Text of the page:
George Osborne: EU exit would make UK 'permanently poorer'
The UK would be "permanently poorer" outside the European Union, Chancellor George Osborne has warned ahead of the in-out vote on membership on 23 June.
A Treasury analysis on the cost of an EU exit will say UK national income could be 6% smaller - the equivalent of £4,300 a year per household - by 2030.
Mr Osborne said the report, being published on Monday, "steps away from the rhetoric" and sets out the facts.
But it has been dismissed as "erroneous" by pro-exit Vote Leave.
- Follow the latest developments with the BBC's EU Referendum Live
- The UK's EU vote: All you need to know
- EU referendum: In depth
Conservative MP John Redwood, who is campaigning for an Out vote, said the Treasury's warnings about an EU exit were "completely absurd".
He said the forecasts for 2030 were "completely worthless" given its past record.
"This is a Treasury which failed to forecast the huge damage membership of the European Exchange Rate Mechanism inflicted on us and they were always very keen to join us and it gave us a huge recession. They failed to forecast the damage to the UK of the Eurozone crisis of 2011," the MP added.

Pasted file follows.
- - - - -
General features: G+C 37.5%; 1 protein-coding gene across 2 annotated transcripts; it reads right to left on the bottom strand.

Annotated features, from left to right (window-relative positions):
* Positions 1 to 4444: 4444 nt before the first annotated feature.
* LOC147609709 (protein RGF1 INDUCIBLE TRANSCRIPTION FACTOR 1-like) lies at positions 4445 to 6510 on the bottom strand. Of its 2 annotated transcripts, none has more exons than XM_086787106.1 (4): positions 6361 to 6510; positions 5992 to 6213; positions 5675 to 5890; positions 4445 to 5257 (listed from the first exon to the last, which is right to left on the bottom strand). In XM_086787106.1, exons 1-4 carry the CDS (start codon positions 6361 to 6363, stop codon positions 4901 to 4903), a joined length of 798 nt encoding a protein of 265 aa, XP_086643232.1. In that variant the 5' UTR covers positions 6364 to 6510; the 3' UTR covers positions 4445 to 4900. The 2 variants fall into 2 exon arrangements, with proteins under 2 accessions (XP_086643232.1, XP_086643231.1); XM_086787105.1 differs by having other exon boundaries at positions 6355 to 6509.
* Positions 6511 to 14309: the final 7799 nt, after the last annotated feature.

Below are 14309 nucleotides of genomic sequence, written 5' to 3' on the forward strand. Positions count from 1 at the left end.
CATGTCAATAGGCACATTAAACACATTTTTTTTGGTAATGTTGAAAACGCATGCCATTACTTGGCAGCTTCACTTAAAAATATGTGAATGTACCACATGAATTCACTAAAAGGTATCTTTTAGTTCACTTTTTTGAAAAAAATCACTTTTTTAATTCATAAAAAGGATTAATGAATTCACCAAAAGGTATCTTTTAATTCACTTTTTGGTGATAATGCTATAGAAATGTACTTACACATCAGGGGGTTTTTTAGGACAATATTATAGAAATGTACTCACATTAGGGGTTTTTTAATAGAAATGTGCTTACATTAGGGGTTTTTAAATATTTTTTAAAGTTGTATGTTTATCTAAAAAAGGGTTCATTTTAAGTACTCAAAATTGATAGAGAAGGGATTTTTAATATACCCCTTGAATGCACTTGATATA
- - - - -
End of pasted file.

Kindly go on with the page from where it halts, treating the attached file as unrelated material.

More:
But Mr Osborne defended the report's findings on BBC Radio 4's Today programme, saying: "The conclusions could not be clearer. Britain would be permanently poorer if we left the EU to the tune of £4,300 for every household in the country. That's a fact everyone should think about "
The chancellor said "it would be the poorest" who would be most affected by an EU exit, citing people whose jobs "depend" on the car plants and the steel making factories.
"They are the people whose incomes would go down, whose house prices would fall whose job prospects would weaken, they are the people who always suffer when the country takes an economic wrong turn," he said.
He added: "If you look at the evidence and what the rest of the world is telling Britain and they are very, very clear: we would be permanently poorer outside the EU, let alone the short-term economic shock."
Vote Leave immediately dismissed the report as "just the latest erroneous pro-EU economic assessment published by the government over the last 40 years".
Read the article here.